I'm on the verge of shooting my last wedding and to be honest, I'm going to miss it a little. Yes, the day is long, physically arduous and stressful at times. However, there's nothing like taking pictures of people that want their picture taken. There's no worrying about who to shoot and who not to shoot. It's a happy occasion and every (and I mean everyone) wants their picture taken by the professional. Since this I'm nearing the end of the season, I thought I'd share some tips and some of my most recent work.
I have no clue how other photographers run their gigs, but I've been to a good deal of weddings that I wasn't shooting and found that most hired guns treat the event as a job. Yes, professionalism is important, but what I've seen over the past few weddings I've been to, is photographers that are all business. There's no joking around. There's no chatting with guests. It's all about shooting and being the "boss" of the paparazzi (more on that in a sec).
I take a totally different approach:
- I get to know the bride and groom before the wedding. I will friend them on Facebook. Swap cell phone numbers, email address and instant messaging handles (or Twitter for that matter). The point here is that I want to be as accessible to my clients as possible -- anytime, anywhere. They have enough to worry about and the last thing they need to worry about is whether or not I have the shot list, will I be there on time, etc. Getting to know your clients makes the job a lot easier. You will put them at ease.
- Always have a smile on your face. Despite carrying a 100+ pound bag of equipment, rigs, trippod, etc., be sure that you're happy and at ease. Any sign of negativity is the last thing the bride and groom want to see. Suck it up and get the job done, but do it with a smile on your face.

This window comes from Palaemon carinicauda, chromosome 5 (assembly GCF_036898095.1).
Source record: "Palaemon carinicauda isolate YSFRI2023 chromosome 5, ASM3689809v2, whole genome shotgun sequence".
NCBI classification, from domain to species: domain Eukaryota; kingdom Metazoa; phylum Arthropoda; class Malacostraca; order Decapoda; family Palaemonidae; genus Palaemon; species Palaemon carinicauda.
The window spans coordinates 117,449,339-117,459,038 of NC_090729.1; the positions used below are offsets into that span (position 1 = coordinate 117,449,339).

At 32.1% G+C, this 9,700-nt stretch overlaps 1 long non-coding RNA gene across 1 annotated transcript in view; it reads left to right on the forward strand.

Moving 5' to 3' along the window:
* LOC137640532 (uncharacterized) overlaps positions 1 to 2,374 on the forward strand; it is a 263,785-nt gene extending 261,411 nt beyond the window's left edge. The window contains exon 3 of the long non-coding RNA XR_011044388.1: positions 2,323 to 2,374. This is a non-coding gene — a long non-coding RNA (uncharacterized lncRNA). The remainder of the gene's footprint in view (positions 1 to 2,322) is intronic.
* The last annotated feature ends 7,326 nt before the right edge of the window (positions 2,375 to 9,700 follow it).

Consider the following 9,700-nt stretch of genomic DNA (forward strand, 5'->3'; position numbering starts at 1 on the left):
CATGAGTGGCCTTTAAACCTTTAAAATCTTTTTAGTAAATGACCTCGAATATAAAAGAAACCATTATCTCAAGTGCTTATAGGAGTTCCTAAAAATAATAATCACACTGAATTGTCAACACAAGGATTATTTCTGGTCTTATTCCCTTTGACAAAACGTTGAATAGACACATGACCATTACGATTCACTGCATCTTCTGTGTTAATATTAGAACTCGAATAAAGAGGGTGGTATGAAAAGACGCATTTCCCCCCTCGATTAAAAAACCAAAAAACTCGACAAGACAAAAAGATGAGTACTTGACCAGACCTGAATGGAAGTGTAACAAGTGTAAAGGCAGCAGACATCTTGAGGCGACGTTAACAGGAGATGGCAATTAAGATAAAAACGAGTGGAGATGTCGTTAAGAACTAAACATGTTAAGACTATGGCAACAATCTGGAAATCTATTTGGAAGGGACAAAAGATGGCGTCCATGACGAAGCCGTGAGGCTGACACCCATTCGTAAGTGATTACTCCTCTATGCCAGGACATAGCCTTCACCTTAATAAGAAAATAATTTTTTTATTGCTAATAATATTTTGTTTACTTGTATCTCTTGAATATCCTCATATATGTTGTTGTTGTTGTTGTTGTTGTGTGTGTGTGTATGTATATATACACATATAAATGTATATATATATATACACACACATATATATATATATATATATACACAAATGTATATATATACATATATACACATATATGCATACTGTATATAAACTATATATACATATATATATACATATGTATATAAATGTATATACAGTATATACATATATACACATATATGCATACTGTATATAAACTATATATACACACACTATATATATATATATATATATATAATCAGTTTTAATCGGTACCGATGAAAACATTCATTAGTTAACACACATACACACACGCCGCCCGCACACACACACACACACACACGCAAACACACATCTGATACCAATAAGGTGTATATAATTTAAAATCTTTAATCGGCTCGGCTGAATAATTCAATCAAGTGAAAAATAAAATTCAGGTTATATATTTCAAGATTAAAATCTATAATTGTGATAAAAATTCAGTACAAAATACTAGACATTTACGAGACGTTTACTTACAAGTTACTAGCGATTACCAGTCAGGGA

- Be polite. This is key. Lots of photographers don't want other people taking pictures while they are taking pictures. Well, with the amount of cameras at weddings these days, it's virtually impossible to avoid the paparazzi effect. All you have to do is be polite with the guests and ask them if you could take your shots first, then let them have at it. Also, work with the bride and groom so they know to look at you and not at other cameras. It's common courtesy-type stuff, but goes a long way.
- Do the little things. There's so much going on at a wedding that sometimes the bride and groom will forget things or need someone to do something quickly, like fetching the wedding coordinator to run over last minute details for the reception. Offer your services. Ask them if you can get them anything, do anything, etc. Just be helpful in the times when you're not sticking a camera in their face. Believe me, it goes a long way.
- Finally, enjoy it. This is someone's wedding. It's one of the most happiest days for them, their friends and their families. You are in charge of preserving life-time memories so it's important that you are on top of your game, but enjoy the moment as you should feel privileged that this couple is trusting you with the responsibility of shooting their wedding.
Some Recent Shoots:
- Kelly & Jeff -- These guys were fantastic and actually were the first gig I had that was from a wedding in the previous year. Their outdoor ceremony had this fantastic courtyard that was very colorful with flowers.
- Marcell & Raj -- This was a very cool wedding, but a very long day. You see, Marcell works for the Red Sox. As part of the package, she build in some tickets and on-field access during batting practice. The day was the longest day for a wedding for me to date. I started in the morning at Endicott college where I took pictures of the groom, groomsmen and his family. Raj is Hindu and they were having a traditional Hindu ceremony in the morning. The traditional ceremony was later that day, with the reception to follow that. There was lots of driving involved and it ended up being nearly a 12 hour day. But for front row monster seats (four times), it was well worth it!
- Michelle & Tony -- These guys were a blast. Michelle and Tony are friends of my wife and I so it was pretty cool to see our other friends at the wedding, though I was working. This wedding was very traditional, with a wedding ceremony at the church and the reception at the function hall just north of Boston. However, I got some very good shots overlooking Boston Harbor as well as some shots of the groom at home with his dad (traditional Italian family). Overall, it was a very fun wedding and a great day.
There are a few more I did this year that I've yet to process, but will do so and post here soon. If you're reading this, live in the greater Boston area (New England) and know of someone getting married, point them my way. They won't be disappointed.